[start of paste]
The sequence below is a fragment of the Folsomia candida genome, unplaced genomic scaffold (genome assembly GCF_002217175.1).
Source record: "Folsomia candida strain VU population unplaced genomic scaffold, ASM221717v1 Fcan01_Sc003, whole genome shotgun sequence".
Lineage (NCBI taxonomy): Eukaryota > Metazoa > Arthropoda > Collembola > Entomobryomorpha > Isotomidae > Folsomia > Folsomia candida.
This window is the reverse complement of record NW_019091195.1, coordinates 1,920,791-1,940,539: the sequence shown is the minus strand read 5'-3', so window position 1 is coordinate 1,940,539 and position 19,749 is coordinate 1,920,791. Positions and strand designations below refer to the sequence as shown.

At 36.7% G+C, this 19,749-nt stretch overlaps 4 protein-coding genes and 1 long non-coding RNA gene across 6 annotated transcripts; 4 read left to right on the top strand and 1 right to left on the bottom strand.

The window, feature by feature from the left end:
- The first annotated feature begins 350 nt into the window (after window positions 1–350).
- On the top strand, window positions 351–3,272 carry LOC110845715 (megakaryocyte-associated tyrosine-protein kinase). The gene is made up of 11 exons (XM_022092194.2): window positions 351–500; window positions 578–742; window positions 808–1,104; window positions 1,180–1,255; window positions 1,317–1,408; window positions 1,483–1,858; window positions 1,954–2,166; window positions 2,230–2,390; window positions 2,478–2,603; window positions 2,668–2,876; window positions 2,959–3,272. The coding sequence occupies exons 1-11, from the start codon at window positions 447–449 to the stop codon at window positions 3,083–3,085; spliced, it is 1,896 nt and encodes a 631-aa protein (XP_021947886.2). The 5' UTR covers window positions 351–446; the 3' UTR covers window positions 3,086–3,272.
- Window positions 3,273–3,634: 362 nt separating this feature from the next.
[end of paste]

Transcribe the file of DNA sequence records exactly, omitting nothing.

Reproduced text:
The sequence below is a fragment of the Folsomia candida genome, unplaced genomic scaffold (genome assembly GCF_002217175.1).
Source record: "Folsomia candida strain VU population unplaced genomic scaffold, ASM221717v1 Fcan01_Sc003, whole genome shotgun sequence".
Lineage (NCBI taxonomy): Eukaryota > Metazoa > Arthropoda > Collembola > Entomobryomorpha > Isotomidae > Folsomia > Folsomia candida.
This window is the reverse complement of record NW_019091195.1, coordinates 1,920,791-1,940,539: the sequence shown is the minus strand read 5'-3', so window position 1 is coordinate 1,940,539 and position 19,749 is coordinate 1,920,791. Positions and strand designations below refer to the sequence as shown.

At 36.7% G+C, this 19,749-nt stretch overlaps 4 protein-coding genes and 1 long non-coding RNA gene across 6 annotated transcripts; 4 read left to right on the top strand and 1 right to left on the bottom strand.

The window, feature by feature from the left end:
- The first annotated feature begins 350 nt into the window (after window positions 1–350).
- On the top strand, window positions 351–3,272 carry LOC110845715 (megakaryocyte-associated tyrosine-protein kinase). The gene is made up of 11 exons (XM_022092194.2): window positions 351–500; window positions 578–742; window positions 808–1,104; window positions 1,180–1,255; window positions 1,317–1,408; window positions 1,483–1,858; window positions 1,954–2,166; window positions 2,230–2,390; window positions 2,478–2,603; window positions 2,668–2,876; window positions 2,959–3,272. The coding sequence occupies exons 1-11, from the start codon at window positions 447–449 to the stop codon at window positions 3,083–3,085; spliced, it is 1,896 nt and encodes a 631-aa protein (XP_021947886.2). The 5' UTR covers window positions 351–446; the 3' UTR covers window positions 3,086–3,272.
- Window positions 3,273–3,634: 362 nt separating this feature from the next.